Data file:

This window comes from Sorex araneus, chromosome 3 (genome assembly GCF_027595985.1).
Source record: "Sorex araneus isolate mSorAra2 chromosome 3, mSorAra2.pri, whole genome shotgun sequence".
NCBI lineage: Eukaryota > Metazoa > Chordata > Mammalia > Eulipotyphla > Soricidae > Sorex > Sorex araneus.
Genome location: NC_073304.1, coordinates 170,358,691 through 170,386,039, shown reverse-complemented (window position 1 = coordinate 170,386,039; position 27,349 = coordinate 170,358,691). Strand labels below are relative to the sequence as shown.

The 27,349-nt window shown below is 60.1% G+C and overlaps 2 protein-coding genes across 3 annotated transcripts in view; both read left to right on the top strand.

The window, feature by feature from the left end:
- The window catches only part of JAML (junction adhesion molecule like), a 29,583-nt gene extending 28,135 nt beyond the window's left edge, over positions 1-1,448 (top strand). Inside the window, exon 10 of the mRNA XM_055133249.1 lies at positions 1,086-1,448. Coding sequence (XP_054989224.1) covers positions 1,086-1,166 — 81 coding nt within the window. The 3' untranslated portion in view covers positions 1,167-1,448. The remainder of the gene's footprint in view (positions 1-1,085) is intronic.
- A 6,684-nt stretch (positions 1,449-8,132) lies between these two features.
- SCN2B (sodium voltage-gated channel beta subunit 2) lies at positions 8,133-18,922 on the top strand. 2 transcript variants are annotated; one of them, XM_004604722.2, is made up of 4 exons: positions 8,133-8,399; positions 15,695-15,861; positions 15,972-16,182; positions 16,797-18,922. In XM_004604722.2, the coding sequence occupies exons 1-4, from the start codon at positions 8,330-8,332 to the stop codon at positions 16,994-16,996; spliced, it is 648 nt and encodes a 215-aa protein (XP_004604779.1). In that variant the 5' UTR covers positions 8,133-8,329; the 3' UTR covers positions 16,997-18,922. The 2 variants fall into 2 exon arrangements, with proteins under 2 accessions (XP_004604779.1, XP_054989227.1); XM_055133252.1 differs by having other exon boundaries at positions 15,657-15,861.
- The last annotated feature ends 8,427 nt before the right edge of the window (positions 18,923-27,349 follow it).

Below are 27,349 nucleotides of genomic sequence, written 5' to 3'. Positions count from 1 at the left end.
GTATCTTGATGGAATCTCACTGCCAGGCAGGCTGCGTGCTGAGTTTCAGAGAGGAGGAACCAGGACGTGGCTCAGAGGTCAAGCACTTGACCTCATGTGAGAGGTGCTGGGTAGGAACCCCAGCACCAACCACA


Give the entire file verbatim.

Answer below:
This window comes from Sorex araneus, chromosome 3 (genome assembly GCF_027595985.1).
Source record: "Sorex araneus isolate mSorAra2 chromosome 3, mSorAra2.pri, whole genome shotgun sequence".
NCBI lineage: Eukaryota > Metazoa > Chordata > Mammalia > Eulipotyphla > Soricidae > Sorex > Sorex araneus.
Genome location: NC_073304.1, coordinates 170,358,691 through 170,386,039, shown reverse-complemented (window position 1 = coordinate 170,386,039; position 27,349 = coordinate 170,358,691). Strand labels below are relative to the sequence as shown.

The 27,349-nt window shown below is 60.1% G+C and overlaps 2 protein-coding genes across 3 annotated transcripts in view; both read left to right on the top strand.

The window, feature by feature from the left end:
- The window catches only part of JAML (junction adhesion molecule like), a 29,583-nt gene extending 28,135 nt beyond the window's left edge, over positions 1-1,448 (top strand). Inside the window, exon 10 of the mRNA XM_055133249.1 lies at positions 1,086-1,448. Coding sequence (XP_054989224.1) covers positions 1,086-1,166 — 81 coding nt within the window. The 3' untranslated portion in view covers positions 1,167-1,448. The remainder of the gene's footprint in view (positions 1-1,085) is intronic.
- A 6,684-nt stretch (positions 1,449-8,132) lies between these two features.
- SCN2B (sodium voltage-gated channel beta subunit 2) lies at positions 8,133-18,922 on the top strand. 2 transcript variants are annotated; one of them, XM_004604722.2, is made up of 4 exons: positions 8,133-8,399; positions 15,695-15,861; positions 15,972-16,182; positions 16,797-18,922. In XM_004604722.2, the coding sequence occupies exons 1-4, from the start codon at positions 8,330-8,332 to the stop codon at positions 16,994-16,996; spliced, it is 648 nt and encodes a 215-aa protein (XP_004604779.1). In that variant the 5' UTR covers positions 8,133-8,329; the 3' UTR covers positions 16,997-18,922. The 2 variants fall into 2 exon arrangements, with proteins under 2 accessions (XP_004604779.1, XP_054989227.1); XM_055133252.1 differs by having other exon boundaries at positions 15,657-15,861.
- The last annotated feature ends 8,427 nt before the right edge of the window (positions 18,923-27,349 follow it).

Below are 27,349 nucleotides of genomic sequence, written 5' to 3'. Positions count from 1 at the left end.
GTATCTTGATGGAATCTCACTGCCAGGCAGGCTGCGTGCTGAGTTTCAGAGAGGAGGAACCAGGACGTGGCTCAGAGGTCAAGCACTTGACCTCATGTGAGAGGTGCTGGGTAGGAACCCCAGCACCAACCACA